Americans could start seeing the latest round of stimulus payments within two weeks, and two pharmaceutical giants team up to speed up vaccine production as the Biden administration continued to push on Tuesday to escape the relentless pandemic.
But as the Senate prepared to begin debate over the crucial $ 1.9 billion stimulus package, the number of people who were supposed to cash in would likely decline this week.
Democrats are hoping for a Senate vote on Friday so the House can approve the changes and President Joe Biden can sign it by March 14. The stimulus silver might start to flow before the ink dries.
The Biden administration will likely need the 50 Democratic senators to pass the legislation. Some moderate Democrats led by Joe Manchin of West Virginia want to lower the threshold for $ 1,400 checks, calling for help “those who need help most.” Manchin also opposes the minimum wage measure and wants to continue the current weekly unemployment increase of $ 300, instead of the $ 400 required by law.
The measure would also provide hundreds of billions of dollars to schools and colleges, COVID-19 vaccines and tests, transit systems, tenants and small businesses. Child care, tax breaks for families with children, and help for states to expand Medicaid coverage for low-income residents would also receive funding.
The administration has also focused on accelerating the deployment of the vaccine. Biden is expected to announce on Tuesday that Merck & Co. will help manufacture Johnson & Johnson’s single-injection coronavirus vaccine, a landmark collaboration that is expected to help J&J catch up on its expected vaccine production. Merck, one of the world’s largest vaccine makers, has abandoned its own efforts to develop a vaccine for the coronavirus.
“Listen to the president’s remarks on this – and more – later this afternoon,” White House Chief of Staff Ron Klain tweeted.
Also in the news:
►Cases of known variants quintupled from 471 to 2,463 in February, even as the total number of coronavirus infections fell from a record high in January.
► Many states have prioritized COVID-19 vaccines for people over 75 and then shifted to those over 65, but they should not continue to quit by age, a committee said on Monday Advisory from the Centers for Disease Control and Prevention.
►Apple has reopened its 270 stores across the United States as efforts to vaccinate more Americans against COVID-19 accelerate.
►Former President Donald Trump and his wife, Melania, were quietly vaccinated against COVID-19 in January before they left the White House, The New York Times reported. Although other high-level officials have been vaccinated publicly to emphasize vaccine safety, Trump has not. He encouraged his supporters to get vaccinated during a speech on Sunday.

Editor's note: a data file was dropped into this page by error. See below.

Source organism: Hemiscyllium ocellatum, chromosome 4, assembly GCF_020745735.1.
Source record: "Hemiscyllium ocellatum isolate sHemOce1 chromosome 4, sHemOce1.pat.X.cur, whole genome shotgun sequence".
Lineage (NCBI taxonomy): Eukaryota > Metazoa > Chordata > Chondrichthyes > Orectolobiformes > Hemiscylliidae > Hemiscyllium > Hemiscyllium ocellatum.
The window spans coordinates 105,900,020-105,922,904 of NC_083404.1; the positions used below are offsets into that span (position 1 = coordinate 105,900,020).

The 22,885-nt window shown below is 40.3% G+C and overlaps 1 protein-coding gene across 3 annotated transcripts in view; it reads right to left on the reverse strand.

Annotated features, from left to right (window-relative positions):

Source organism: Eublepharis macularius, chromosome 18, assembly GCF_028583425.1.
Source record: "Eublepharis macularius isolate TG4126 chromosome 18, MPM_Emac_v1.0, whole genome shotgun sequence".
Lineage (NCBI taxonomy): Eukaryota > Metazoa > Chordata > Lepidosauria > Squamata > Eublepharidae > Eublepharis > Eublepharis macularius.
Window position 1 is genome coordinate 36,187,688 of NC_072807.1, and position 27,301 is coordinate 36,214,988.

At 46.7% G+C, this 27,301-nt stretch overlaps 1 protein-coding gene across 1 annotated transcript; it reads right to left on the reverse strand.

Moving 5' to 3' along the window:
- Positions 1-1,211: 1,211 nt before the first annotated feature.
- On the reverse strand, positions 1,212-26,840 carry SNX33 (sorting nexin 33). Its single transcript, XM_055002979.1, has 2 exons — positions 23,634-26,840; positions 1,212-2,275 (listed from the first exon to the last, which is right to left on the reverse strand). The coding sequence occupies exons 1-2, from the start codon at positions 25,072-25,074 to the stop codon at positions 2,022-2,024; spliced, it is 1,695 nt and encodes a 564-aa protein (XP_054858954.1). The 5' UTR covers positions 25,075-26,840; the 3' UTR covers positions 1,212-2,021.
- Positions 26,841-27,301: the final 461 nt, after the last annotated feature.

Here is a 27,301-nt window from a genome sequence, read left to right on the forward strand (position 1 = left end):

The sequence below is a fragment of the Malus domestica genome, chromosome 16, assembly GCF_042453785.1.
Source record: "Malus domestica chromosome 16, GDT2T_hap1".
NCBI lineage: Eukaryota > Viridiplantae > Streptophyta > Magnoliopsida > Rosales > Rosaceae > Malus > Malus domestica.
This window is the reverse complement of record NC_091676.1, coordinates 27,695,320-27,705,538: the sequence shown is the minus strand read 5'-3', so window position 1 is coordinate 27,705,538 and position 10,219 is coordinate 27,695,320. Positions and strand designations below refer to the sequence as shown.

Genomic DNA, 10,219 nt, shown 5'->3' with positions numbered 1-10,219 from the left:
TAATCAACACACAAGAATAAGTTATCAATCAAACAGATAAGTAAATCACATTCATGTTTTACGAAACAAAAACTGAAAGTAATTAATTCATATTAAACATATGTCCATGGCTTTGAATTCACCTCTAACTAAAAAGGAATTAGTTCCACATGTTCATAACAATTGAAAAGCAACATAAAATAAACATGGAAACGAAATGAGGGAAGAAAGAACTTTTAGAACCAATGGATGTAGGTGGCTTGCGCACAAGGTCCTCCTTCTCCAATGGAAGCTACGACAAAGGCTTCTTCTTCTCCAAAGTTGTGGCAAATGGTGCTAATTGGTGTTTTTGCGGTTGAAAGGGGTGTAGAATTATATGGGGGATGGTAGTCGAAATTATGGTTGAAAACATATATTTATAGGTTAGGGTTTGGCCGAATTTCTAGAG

►The number of hospitals reporting full intensive care units has fallen by nearly 50% nationwide since early January, according to USA TODAY analysis of Department of Health and Human Services data.
📈 The numbers of the day: The United States has more than 28.6 million confirmed cases of coronavirus and 514,400 deaths, according to data from Johns Hopkins University. Global totals: over 114.4 million cases and 2.54 million deaths. More than 96.4 million doses of the vaccine have been distributed in the United States and about 76.8 million have been administered, according to the CDC.
📘 What we read: Pharmacy giants CVS and Walgreens and big box stores such as Walmart and Kroger received most of the initial allocation of COVID-19 vaccines sent to retail pharmacies. Community pharmacies want their share. Read the full story.
USA TODAY follows COVID-19 news. Keep refreshing this page for the latest updates. Want more? Sign up for our Coronavirus Watch newsletter for updates to your inbox and join our Facebook group.
Frontier Airlines accused of anti-Semitism after canceling flight
Frontier Airlines canceled a flight from Miami to New York on Sunday night, saying a “large group” refused to wear masks as the plane prepared for departure. The group was made up of Hasidic Jews and the incident sparked outrage from the Orthodox Jewish Public Affairs Council, which tweeted that even people outside the group accused the airline of bigotry. The council posted videos of angry and confused passengers on the plane. The Anti-Defamation League tweeted that “a visibly Jewish family has been asked to leave a @FlyFrontier flight, allegedly due to a lack of mask compliance; upon disembarking, apparent # anti-Semitic comments made by the crew or others. @ADL formally calls for a full and transparent theft. investigation. “
The airline said in a statement that members of the group, including adults, refused to wear masks as Flight 2878 prepared for departure from Miami. “Repeated requests to comply with federal law necessitated their removal from the flight,” the airline said.
Stimulus bill would expand Obamacare